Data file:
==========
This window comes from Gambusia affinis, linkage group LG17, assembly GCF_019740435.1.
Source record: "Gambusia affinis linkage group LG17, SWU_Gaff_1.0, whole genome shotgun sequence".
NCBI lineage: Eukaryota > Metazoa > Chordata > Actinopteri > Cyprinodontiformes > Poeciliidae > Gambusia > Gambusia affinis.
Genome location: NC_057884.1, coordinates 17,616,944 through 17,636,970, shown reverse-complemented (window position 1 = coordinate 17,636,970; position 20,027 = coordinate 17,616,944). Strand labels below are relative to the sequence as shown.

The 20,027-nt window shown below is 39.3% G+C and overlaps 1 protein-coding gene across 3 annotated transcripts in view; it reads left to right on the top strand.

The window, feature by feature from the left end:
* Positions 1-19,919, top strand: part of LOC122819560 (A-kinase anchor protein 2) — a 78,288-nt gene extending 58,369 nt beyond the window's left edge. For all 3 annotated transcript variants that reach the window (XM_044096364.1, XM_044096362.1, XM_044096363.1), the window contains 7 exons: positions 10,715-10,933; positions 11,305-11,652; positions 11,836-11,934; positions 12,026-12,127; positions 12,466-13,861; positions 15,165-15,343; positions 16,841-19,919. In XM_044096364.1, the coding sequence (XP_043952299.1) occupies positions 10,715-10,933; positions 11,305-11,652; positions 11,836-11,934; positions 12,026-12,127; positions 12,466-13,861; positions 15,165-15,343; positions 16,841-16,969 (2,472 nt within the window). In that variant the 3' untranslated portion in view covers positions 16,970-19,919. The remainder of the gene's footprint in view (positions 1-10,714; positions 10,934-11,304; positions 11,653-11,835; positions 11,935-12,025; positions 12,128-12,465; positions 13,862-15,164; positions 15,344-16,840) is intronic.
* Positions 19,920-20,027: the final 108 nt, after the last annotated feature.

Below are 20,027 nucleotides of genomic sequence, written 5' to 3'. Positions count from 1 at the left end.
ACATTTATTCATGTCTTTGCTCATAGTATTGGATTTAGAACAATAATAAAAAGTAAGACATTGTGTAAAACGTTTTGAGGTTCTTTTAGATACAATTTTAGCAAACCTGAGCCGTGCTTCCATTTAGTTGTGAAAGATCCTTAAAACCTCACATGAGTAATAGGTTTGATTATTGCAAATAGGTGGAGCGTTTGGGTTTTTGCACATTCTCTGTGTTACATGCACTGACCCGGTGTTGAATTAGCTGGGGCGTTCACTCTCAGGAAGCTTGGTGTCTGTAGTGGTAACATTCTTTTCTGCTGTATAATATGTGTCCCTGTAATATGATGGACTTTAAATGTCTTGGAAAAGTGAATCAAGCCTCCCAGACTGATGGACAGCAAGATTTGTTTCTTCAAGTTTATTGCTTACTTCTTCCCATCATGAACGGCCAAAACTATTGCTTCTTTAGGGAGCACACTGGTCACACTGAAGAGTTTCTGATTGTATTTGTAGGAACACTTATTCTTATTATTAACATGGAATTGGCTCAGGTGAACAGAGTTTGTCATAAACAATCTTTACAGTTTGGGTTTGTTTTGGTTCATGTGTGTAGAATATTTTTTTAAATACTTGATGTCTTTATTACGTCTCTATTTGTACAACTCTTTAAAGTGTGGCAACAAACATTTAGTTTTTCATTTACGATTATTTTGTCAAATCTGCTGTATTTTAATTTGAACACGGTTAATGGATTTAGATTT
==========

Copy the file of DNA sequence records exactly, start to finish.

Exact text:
This window comes from Gambusia affinis, linkage group LG17, assembly GCF_019740435.1.
Source record: "Gambusia affinis linkage group LG17, SWU_Gaff_1.0, whole genome shotgun sequence".
NCBI lineage: Eukaryota > Metazoa > Chordata > Actinopteri > Cyprinodontiformes > Poeciliidae > Gambusia > Gambusia affinis.
Genome location: NC_057884.1, coordinates 17,616,944 through 17,636,970, shown reverse-complemented (window position 1 = coordinate 17,636,970; position 20,027 = coordinate 17,616,944). Strand labels below are relative to the sequence as shown.

The 20,027-nt window shown below is 39.3% G+C and overlaps 1 protein-coding gene across 3 annotated transcripts in view; it reads left to right on the top strand.

The window, feature by feature from the left end:
* Positions 1-19,919, top strand: part of LOC122819560 (A-kinase anchor protein 2) — a 78,288-nt gene extending 58,369 nt beyond the window's left edge. For all 3 annotated transcript variants that reach the window (XM_044096364.1, XM_044096362.1, XM_044096363.1), the window contains 7 exons: positions 10,715-10,933; positions 11,305-11,652; positions 11,836-11,934; positions 12,026-12,127; positions 12,466-13,861; positions 15,165-15,343; positions 16,841-19,919. In XM_044096364.1, the coding sequence (XP_043952299.1) occupies positions 10,715-10,933; positions 11,305-11,652; positions 11,836-11,934; positions 12,026-12,127; positions 12,466-13,861; positions 15,165-15,343; positions 16,841-16,969 (2,472 nt within the window). In that variant the 3' untranslated portion in view covers positions 16,970-19,919. The remainder of the gene's footprint in view (positions 1-10,714; positions 10,934-11,304; positions 11,653-11,835; positions 11,935-12,025; positions 12,128-12,465; positions 13,862-15,164; positions 15,344-16,840) is intronic.
* Positions 19,920-20,027: the final 108 nt, after the last annotated feature.

Below are 20,027 nucleotides of genomic sequence, written 5' to 3'. Positions count from 1 at the left end.
ACATTTATTCATGTCTTTGCTCATAGTATTGGATTTAGAACAATAATAAAAAGTAAGACATTGTGTAAAACGTTTTGAGGTTCTTTTAGATACAATTTTAGCAAACCTGAGCCGTGCTTCCATTTAGTTGTGAAAGATCCTTAAAACCTCACATGAGTAATAGGTTTGATTATTGCAAATAGGTGGAGCGTTTGGGTTTTTGCACATTCTCTGTGTTACATGCACTGACCCGGTGTTGAATTAGCTGGGGCGTTCACTCTCAGGAAGCTTGGTGTCTGTAGTGGTAACATTCTTTTCTGCTGTATAATATGTGTCCCTGTAATATGATGGACTTTAAATGTCTTGGAAAAGTGAATCAAGCCTCCCAGACTGATGGACAGCAAGATTTGTTTCTTCAAGTTTATTGCTTACTTCTTCCCATCATGAACGGCCAAAACTATTGCTTCTTTAGGGAGCACACTGGTCACACTGAAGAGTTTCTGATTGTATTTGTAGGAACACTTATTCTTATTATTAACATGGAATTGGCTCAGGTGAACAGAGTTTGTCATAAACAATCTTTACAGTTTGGGTTTGTTTTGGTTCATGTGTGTAGAATATTTTTTTAAATACTTGATGTCTTTATTACGTCTCTATTTGTACAACTCTTTAAAGTGTGGCAACAAACATTTAGTTTTTCATTTACGATTATTTTGTCAAATCTGCTGTATTTTAATTTGAACACGGTTAATGGATTTAGATTT